It’s a Jungle Out Here
The way we treat animals tells us much about how we value lives — any lives
After coming out of the cinema a few evenings back having watched Jon Favreau’s truly immersive and magnificent The Jungle Book, I came across a bunch of street dogs lying down, stretching, lolling about in the early summer heat. I’ve always found it happy-making that in India, we live alongside animals even in big cities such as Delhi. Dogs here don’t have to be pets. They don’t need to belong to anyone. They aren’t really stray, they are free.
After coming out of the hall, the green jungle of Mowgli, Bagheera, Baloo, Kaa and Shere Khan lingered and seeped into the dust and cement of Noida even as I drove back home. The dogs on the street became closer to their ancestral wolves and I could feel the momentary pleasure of being in a jungle populated by different species, concrete notwithstanding. Those dogs and all the others at night along the streets were the Akelas, the Rakshas living in our sprawling man-village.
But earlier the same day, I had learnt of the death of Shaktiman, the horse that was brutally attacked by BJP leader Ganesh Joshi when his party was protesting against the Harish Rawat government in Uttarakhand on March14. The death of an animal caused by an act of violence we asso- ciate with humans inflicting on other humans made Shaktiman’s painful death more than about cruelty to animals. It was about how we in this saare jahan se achha country of ours value and treat lives. Any lives.
Why had Joshi attacked and wounded Shaktiman, breaking its leg, which, a month later, would cause its death? Because it was a mare that belonged to the Uttarakhand police force and because shows of rage pick on the softest target, not the most logical one. And also because hitting a police horse with a stick is the safer, yet dramatic, option than hitting the policeman on it.
Joshi is an MLA in Uttarakhand. So when he had earlier said, “If I am found guilty, then cut my leg,” we are meant to recognise the hyperbole of a lawmaker. We are also to register the fact that he was sent to 14 days of judicial custody and after getting out on bail, he was received with garlands by BJP party workers. And somewhere in all this, we come to terms with the fact that in a country like ours, where people are killed and violence bears a banal, pedestrian quality, the death of a horse caused by the violence of a man, however pointless it may be, is really nothing.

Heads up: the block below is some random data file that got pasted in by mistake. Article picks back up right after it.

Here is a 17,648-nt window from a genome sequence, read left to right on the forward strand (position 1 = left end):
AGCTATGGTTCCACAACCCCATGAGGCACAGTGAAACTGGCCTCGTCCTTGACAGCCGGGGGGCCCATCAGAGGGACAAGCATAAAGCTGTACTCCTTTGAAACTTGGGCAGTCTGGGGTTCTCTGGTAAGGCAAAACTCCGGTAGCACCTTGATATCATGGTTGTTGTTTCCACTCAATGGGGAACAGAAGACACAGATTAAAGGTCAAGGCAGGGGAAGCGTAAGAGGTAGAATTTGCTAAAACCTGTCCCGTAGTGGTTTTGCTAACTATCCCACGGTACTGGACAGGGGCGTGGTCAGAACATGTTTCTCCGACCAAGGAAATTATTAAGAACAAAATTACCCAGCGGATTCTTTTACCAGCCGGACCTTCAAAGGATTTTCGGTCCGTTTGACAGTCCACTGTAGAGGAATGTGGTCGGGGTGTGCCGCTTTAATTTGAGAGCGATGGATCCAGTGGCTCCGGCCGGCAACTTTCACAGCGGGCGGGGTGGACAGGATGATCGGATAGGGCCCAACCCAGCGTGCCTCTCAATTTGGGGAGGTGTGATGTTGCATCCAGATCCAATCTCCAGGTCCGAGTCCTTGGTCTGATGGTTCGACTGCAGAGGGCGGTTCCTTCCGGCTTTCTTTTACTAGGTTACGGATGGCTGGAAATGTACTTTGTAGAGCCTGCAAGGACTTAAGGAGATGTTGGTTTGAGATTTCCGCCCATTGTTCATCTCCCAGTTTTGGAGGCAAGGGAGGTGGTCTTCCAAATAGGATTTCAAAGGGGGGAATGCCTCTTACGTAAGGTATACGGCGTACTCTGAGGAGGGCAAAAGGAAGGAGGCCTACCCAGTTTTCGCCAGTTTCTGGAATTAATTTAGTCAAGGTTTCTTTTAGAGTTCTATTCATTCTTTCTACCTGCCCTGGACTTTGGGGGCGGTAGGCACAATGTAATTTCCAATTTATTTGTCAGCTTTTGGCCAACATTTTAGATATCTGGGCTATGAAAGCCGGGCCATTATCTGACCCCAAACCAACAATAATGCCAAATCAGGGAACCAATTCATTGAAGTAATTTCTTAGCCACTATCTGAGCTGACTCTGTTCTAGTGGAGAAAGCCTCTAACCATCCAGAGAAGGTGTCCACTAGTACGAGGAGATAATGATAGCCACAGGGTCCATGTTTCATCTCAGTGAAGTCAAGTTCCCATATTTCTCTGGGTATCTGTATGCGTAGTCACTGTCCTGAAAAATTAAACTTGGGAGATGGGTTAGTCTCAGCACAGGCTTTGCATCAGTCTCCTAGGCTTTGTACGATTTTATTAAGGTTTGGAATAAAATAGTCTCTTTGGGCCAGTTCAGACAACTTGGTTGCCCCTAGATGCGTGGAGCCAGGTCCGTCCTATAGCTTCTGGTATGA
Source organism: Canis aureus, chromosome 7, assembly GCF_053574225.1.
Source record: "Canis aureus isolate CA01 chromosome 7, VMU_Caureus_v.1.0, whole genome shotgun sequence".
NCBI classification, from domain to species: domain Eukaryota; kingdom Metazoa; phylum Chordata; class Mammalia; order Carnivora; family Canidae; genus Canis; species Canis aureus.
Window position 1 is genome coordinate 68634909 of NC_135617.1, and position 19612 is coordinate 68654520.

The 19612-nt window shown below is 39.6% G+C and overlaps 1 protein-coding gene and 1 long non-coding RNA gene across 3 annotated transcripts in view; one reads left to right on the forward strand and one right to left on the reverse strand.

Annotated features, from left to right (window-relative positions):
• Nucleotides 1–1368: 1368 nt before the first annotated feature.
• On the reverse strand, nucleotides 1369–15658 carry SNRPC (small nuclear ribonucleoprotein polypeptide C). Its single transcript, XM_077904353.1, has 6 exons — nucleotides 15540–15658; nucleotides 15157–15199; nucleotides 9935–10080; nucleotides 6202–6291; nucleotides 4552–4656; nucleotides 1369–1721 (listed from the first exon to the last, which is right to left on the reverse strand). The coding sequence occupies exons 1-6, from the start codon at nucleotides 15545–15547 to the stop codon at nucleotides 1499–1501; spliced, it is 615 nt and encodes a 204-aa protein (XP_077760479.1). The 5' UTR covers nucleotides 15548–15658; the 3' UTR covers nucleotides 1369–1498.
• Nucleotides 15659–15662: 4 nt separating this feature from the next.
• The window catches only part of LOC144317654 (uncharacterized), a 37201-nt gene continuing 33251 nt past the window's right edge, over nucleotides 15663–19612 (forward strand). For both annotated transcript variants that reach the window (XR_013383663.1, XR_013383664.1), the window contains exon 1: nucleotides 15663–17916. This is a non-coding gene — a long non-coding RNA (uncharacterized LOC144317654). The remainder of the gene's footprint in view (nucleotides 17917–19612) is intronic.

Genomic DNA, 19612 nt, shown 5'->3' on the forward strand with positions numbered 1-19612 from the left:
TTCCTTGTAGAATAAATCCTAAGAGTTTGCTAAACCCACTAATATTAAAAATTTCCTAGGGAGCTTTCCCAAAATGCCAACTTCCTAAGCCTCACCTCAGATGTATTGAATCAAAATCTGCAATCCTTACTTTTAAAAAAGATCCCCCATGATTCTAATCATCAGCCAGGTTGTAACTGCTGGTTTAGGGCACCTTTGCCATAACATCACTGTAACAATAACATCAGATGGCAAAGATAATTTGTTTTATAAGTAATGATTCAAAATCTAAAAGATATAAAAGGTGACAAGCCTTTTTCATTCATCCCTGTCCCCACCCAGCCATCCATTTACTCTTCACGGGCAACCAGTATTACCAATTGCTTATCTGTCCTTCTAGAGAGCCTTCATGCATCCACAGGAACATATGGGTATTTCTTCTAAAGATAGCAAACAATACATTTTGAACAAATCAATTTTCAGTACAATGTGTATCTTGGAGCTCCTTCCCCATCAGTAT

And yet, the death of this horse tells a larger story. One of the instruments by which a culture and a country are judged is the way it treats its animals. I’m not talking about that obsessive, truly Freudian fixation about eating habits and that simmering pot in which vegetarianism vs non-vegetarianism and beef ban debates are kept on boil. Eating animals is culture-specific. Treating animals is not, no matter what the Manu Smriti or Koran tells you.
The way we treat animals in India, even the ones we don’t end up eat- ing, can be shocking, especially for a country where so many deify the cow, worship a humanoid monkey, and have elephants as our unofficial tourism brand ambassador.
The condition of our zoos is pathetic. The way in which we deal with people who treat animals cruelly is cringeworthy (except very few do cringe at it). The Prevention of Cruelty to Animals Act is widely seen more as a politically correct instrument for the mental peace of ‘Maneka Gandhi’-type animal-huggers than as a law.
And yet, it was Ashoka, the 3rd-century BC Mauryan emperor, who was the first ruler in recorded history to consider the duty of a monarch to protect and look after not only his human subjects, but animal subjects as well. Ashoka made animals in his empire citizens by law. As historian Nayanjot Lahiri writes in Ashoka in Ancient India, “Normally, the state protects fauna when numbers decline. The language and idiom of Ashoka’s concern is radically diffe- rent: it is a code of ahimsa, or nonviolence. It was as if Ashoka’s own self-image as a morally credible monarch involved laying down a humane code of conduct towards all living creatures.” Well, we haven’t lived in Ashokan times for a while now.
Shaktiman’s death, and — after that mandatory moral outrage that makes us look out to see whether people have recorded our moral outrage — the fact that a politician of a national party can get away with a 2016 Ashwamedh yagna, tells us that human life, with much more at stake for humans, is less valuable than animal life, not more.
In The Jungle Book, Bagheera, the panther and guardian of Mowgli, tells Baloo, the happy-go-lucky sloth bear pal of Mowgli, that he’s taking the man-cub back to the man village. Baloo, shocked, replies, “Man village? They’ll ruin him. They’ll make a man out of him.” Which is what we are made into in our man village, once we manfully learn that shit happens. Horse shit too.